Walled garden to exhibit at Gardeners’ World Live

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The Leasowes Walled Garden is joining forces with the Bat Conservation Trust (BCT) at this year’s BBC Gardeners’ World Live, taking place at the NEC Birmingham, between 15-18 June. The collaboration came about after the walled garden entered and won the group category of last year’s Wild About Gardens Week ‘Plant a bat feast’ photo competition, organised by The Royal Horticultural Society (RHS), The Wildlife Trusts and Bat Conservation Trust (BCT).

Since winning the competition with its ‘Biodiversity and Bats’ area, created by volunteers, the walled garden has continued to build on its conservation efforts, incorporating a wildlife pond into what will become a beautifully spacious and well-thought-out wildflower meadow. Volunteers and visitors alike are free to take in the peace and quiet of the walled garden and heritage orchard, during designated hours, benefitting from this unique and restorative setting.

Visitors to the show are invited to come along and meet one of several volunteers who will be on hand to talk about the restoration project and this year’s Wild About Gardens ‘Bee Creative’ campaign, or you can pick up tips from a resident bat expert who will be giving talks throughout the duration of the show on stand G425. The walled garden’s display will also feature flowers by husband-and-wife team, Paul and Jo Hill of Brookfield Nurseries, Belbroughton, renowned for their award-winning hanging baskets – key to the success of Halesowen In Bloom’s coveted gold award.

The 18th-century walled garden was created in 1776 by Edward Horne, who took ownership of The Leasowes following the poet and landscape designer William Shenstone. It was purchased in perpetuity for the public, by Halesowen Abbey Trust, in November 2014, and is managed with nature in mind. The site comprises 2 acres of community gardens, maintained by volunteers and funded by welcome charitable donations. Mick Freer, project leader, said: “We are delighted that the Bat Conservation Trust has asked us to participate on their stand and have this opportunity to raise the profile of our conservation work and its continued reliance on funding.”

To make a donation, please visit www.leasoweswalledgarden.co.uk or make cheques payable to Halesowen Abbey Trust and send to 59 The Hawnelands, Halesowen, B63 3RT.

Modern Gardens Magazine

Modern Gardens_DPS

It was a lovely surprise to have received a mention in Modern Gardens (April 2017 – Issue 13) and see what everybody else is getting up to in the ‘WE LOVE OUTDOOR LIVING’ section of its magazine. This magnificent monthly chimes perfectly with my belief that gardening should be accessible to all and provide an opportunity for rehabilitation and reinterpreting an age-old British pastime. It’s packed full of inspiring projects and scintillating shares by readers of all means and backgrounds, breaking down barriers and adding to the sense of belonging and community, while giving you aspirations for your own garden. I love it!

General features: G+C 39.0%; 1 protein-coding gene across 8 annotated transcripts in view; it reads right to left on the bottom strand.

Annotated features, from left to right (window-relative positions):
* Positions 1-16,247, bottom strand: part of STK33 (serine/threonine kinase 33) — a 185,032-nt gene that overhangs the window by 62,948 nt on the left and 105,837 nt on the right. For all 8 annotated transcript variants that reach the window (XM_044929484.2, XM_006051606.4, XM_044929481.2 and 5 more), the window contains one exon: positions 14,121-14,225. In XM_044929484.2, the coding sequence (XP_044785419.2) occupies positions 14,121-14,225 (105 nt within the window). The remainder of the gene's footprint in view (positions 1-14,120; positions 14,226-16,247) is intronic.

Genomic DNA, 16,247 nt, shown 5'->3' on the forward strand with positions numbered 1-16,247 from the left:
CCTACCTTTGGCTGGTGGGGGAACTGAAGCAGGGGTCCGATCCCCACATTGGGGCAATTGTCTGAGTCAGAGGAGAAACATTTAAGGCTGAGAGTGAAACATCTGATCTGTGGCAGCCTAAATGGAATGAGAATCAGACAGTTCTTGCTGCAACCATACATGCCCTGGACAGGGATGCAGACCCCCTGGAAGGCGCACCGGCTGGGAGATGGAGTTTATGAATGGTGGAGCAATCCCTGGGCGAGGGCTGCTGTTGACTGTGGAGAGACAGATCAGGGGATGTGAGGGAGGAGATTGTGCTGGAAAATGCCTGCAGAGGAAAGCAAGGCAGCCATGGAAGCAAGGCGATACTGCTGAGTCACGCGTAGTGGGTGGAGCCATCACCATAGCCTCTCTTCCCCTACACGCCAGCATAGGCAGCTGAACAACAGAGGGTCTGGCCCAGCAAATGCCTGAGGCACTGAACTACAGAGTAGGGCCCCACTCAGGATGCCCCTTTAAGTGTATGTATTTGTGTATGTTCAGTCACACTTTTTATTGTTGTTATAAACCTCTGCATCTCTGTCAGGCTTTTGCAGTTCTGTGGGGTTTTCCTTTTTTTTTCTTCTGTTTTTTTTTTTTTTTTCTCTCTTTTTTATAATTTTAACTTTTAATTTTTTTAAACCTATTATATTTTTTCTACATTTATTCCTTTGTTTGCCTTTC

Modern Gardens_EXT Close Up

Within the past 8 years I have spent a great deal of my time completely reworking a pre-war garden, retaining and reusing existing materials and sympathetically incorporating a number of new materials, design elements and specimen plants. The design of this garden has water at its heart and features exotic planting and Eastern sculptures alongside more traditional influences and planting schemes. I created this circular paved seating area, adjacent to the pond, choosing furniture that adds height and elevates me above the water. The burnt orange of the Hemerocallis fulva ‘Flore Pleno’, the brilliant red of Dahlia ‘Bishop of Llandaff’, and the hot pink of the Drosanthemum were new additions, last year, successfully transporting me to more exotic climes.

Exotic entertaining

Hemerocallis (Daylily) and Dahlia have both undergone something of a revival of late and I can’t think of enough superlatives to sum up these show-stopping sirens. Take Hemerocallis, for example – yesterday, they were nowhere to be seen and today they’re trumpeting temptresses! Individual flowers are short-lived, (hence their name) but plants can produce a profusion of flowers, in succession, which could last for many weeks. Hemerocallis fulva ‘Flore Pleno’ certainly packs a pyrotechnic punch: like a dragon, spewing forth flames, it’s exceptionally exotic-looking and befitting of its primarily Eastern Asian roots, where dragons are usually a beneficent symbol of fertility, associated with water and the heavens. ‘Flore Pleno’ certainly fits the bill!